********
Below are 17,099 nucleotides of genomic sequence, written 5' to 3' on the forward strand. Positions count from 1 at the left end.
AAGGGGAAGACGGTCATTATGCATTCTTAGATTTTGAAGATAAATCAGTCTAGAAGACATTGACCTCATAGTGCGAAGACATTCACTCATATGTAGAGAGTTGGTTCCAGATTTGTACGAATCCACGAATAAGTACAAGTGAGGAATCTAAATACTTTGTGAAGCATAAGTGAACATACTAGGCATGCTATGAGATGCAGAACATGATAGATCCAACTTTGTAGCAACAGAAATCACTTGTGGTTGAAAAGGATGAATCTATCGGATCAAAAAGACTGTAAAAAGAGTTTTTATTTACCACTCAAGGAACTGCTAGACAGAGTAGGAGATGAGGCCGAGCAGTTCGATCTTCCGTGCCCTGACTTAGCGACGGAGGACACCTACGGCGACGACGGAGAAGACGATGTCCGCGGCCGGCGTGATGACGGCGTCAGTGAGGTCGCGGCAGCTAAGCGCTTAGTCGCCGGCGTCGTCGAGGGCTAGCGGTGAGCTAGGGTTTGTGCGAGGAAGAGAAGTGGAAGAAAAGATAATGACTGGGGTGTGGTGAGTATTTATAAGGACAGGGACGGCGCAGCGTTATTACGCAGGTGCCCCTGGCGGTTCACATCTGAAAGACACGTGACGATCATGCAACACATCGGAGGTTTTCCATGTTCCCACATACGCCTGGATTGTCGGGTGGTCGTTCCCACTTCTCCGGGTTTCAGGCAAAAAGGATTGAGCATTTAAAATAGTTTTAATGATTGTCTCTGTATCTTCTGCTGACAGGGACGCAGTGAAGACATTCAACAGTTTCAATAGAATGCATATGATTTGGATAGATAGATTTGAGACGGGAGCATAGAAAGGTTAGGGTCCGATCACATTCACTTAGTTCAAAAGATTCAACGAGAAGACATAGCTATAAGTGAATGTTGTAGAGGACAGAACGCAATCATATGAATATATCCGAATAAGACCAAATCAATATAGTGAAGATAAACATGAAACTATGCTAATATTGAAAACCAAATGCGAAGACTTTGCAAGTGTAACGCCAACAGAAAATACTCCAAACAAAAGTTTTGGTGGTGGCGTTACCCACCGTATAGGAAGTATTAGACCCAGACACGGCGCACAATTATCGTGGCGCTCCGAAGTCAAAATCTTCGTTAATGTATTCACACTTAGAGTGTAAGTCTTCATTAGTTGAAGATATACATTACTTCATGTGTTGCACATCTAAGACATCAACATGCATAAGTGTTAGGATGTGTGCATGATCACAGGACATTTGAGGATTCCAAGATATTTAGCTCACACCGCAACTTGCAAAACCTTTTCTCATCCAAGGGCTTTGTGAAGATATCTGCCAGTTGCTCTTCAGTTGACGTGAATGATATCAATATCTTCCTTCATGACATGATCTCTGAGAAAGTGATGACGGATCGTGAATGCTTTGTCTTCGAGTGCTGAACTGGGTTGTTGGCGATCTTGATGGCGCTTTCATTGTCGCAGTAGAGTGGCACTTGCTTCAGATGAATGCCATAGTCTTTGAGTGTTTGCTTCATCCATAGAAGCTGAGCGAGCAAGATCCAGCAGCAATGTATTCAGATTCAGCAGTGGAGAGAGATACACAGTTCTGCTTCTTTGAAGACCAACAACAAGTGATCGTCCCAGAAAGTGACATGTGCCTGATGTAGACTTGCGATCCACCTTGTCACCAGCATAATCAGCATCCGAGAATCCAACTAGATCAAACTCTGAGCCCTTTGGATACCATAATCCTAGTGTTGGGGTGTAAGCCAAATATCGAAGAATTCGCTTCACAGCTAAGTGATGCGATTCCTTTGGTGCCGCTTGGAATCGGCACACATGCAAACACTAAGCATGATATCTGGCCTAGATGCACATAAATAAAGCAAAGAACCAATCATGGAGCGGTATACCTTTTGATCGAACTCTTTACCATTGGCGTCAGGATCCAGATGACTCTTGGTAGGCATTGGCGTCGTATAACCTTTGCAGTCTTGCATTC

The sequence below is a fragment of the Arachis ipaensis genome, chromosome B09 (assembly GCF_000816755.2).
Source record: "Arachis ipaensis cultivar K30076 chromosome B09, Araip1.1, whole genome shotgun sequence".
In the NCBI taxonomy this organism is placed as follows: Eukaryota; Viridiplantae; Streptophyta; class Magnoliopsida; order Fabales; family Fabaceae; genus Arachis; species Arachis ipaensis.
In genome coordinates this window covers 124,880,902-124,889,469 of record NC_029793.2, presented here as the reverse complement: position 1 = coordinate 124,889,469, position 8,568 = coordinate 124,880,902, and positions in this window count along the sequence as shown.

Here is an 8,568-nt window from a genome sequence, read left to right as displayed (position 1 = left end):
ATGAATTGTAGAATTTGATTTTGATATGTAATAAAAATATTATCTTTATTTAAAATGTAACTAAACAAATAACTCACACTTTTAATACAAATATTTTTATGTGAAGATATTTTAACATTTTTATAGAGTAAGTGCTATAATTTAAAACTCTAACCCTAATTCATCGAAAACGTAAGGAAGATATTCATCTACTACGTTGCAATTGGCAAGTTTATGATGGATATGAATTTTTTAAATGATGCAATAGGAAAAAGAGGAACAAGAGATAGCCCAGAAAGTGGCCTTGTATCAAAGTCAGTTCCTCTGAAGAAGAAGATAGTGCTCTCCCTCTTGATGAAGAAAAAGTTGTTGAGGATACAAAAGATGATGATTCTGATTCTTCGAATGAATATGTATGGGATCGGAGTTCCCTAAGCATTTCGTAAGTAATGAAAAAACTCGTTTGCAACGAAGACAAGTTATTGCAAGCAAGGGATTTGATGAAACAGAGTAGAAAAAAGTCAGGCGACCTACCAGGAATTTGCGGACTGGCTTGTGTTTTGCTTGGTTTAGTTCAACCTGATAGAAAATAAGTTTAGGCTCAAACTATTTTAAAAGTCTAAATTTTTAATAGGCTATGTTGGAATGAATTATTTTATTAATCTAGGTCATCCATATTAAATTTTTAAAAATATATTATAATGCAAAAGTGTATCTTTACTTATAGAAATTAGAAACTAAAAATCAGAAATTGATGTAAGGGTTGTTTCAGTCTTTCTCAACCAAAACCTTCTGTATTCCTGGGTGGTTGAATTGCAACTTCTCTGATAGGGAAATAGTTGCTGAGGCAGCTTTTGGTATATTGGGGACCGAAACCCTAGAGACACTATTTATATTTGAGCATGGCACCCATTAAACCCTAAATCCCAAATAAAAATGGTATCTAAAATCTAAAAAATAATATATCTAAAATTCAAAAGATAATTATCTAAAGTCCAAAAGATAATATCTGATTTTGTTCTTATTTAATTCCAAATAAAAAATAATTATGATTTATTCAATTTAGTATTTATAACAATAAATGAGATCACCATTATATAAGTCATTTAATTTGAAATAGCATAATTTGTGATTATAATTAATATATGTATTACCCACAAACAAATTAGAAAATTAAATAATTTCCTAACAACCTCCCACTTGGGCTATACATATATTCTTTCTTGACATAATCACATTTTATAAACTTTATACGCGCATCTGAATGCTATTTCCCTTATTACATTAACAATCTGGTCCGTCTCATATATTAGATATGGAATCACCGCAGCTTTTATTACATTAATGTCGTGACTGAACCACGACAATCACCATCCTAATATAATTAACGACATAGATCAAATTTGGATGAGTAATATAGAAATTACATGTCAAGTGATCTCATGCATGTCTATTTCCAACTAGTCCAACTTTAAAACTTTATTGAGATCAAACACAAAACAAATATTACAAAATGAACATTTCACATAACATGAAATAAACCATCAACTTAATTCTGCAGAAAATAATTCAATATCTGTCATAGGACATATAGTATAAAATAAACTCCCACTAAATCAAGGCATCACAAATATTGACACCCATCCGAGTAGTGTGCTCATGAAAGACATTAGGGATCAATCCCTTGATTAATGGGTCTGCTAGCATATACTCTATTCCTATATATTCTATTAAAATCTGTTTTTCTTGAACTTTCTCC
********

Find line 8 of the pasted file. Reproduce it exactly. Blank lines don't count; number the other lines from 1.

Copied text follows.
ATGAATTGTAGAATTTGATTTTGATATGTAATAAAAATATTATCTTTATTTAAAATGTAACTAAACAAATAACTCACACTTTTAATACAAATATTTTTATGTGAAGATATTTTAACATTTTTATAGAGTAAGTGCTATAATTTAAAACTCTAACCCTAATTCATCGAAAACGTAAGGAAGATATTCATCTACTACGTTGCAATTGGCAAGTTTATGATGGATATGAATTTTTTAAATGATGCAATAGGAAAAAGAGGAACAAGAGATAGCCCAGAAAGTGGCCTTGTATCAAAGTCAGTTCCTCTGAAGAAGAAGATAGTGCTCTCCCTCTTGATGAAGAAAAAGTTGTTGAGGATACAAAAGATGATGATTCTGATTCTTCGAATGAATATGTATGGGATCGGAGTTCCCTAAGCATTTCGTAAGTAATGAAAAAACTCGTTTGCAACGAAGACAAGTTATTGCAAGCAAGGGATTTGATGAAACAGAGTAGAAAAAAGTCAGGCGACCTACCAGGAATTTGCGGACTGGCTTGTGTTTTGCTTGGTTTAGTTCAACCTGATAGAAAATAAGTTTAGGCTCAAACTATTTTAAAAGTCTAAATTTTTAATAGGCTATGTTGGAATGAATTATTTTATTAATCTAGGTCATCCATATTAAATTTTTAAAAATATATTATAATGCAAAAGTGTATCTTTACTTATAGAAATTAGAAACTAAAAATCAGAAATTGATGTAAGGGTTGTTTCAGTCTTTCTCAACCAAAACCTTCTGTATTCCTGGGTGGTTGAATTGCAACTTCTCTGATAGGGAAATAGTTGCTGAGGCAGCTTTTGGTATATTGGGGACCGAAACCCTAGAGACACTATTTATATTTGAGCATGGCACCCATTAAACCCTAAATCCCAAATAAAAATGGTATCTAAAATCTAAAAAATAATATATCTAAAATTCAAAAGATAATTATCTAAAGTCCAAAAGATAATATCTGATTTTGTTCTTATTTAATTCCAAATAAAAAATAATTATGATTTATTCAATTTAGTATTTATAACAATAAATGAGATCACCATTATATAAGTCATTTAATTTGAAATAGCATAATTTGTGATTATAATTAATATATGTATTACCCACAAACAAATTAGAAAATTAAATAATTTCCTAACAACCTCCCACTTGGGCTATACATATATTCTTTCTTGACATAATCACATTTTATAAACTTTATACGCGCATCTGAATGCTATTTCCCTTATTACATTAACAATCTGGTCCGTCTCATATATTAGATATGGAATCACCGCAGCTTTTATTACATTAATGTCGTGACTGAACCACGACAATCACCATCCTAATATAATTAACGACATAGATCAAATTTGGATGAGTAATATAGAAATTACATGTCAAGTGATCTCATGCATGTCTATTTCCAACTAGTCCAACTTTAAAACTTTATTGAGATCAAACACAAAACAAATATTACAAAATGAACATTTCACATAACATGAAATAAACCATCAACTTAATTCTGCAGAAAATAATTCAATATCTGTCATAGGACATATAGTATAAAATAAACTCCCACTAAATCAAGGCATCACAAATATTGACACCCATCCGAGTAGTGTGCTCATGAAAGACATTAGGGATCAATCCCTTGATTAATGGGTCTGCTAGCATATACTCTATTCCTATATATTCTATTAAAATCTGTTTTTCTTGAACTTTCTCC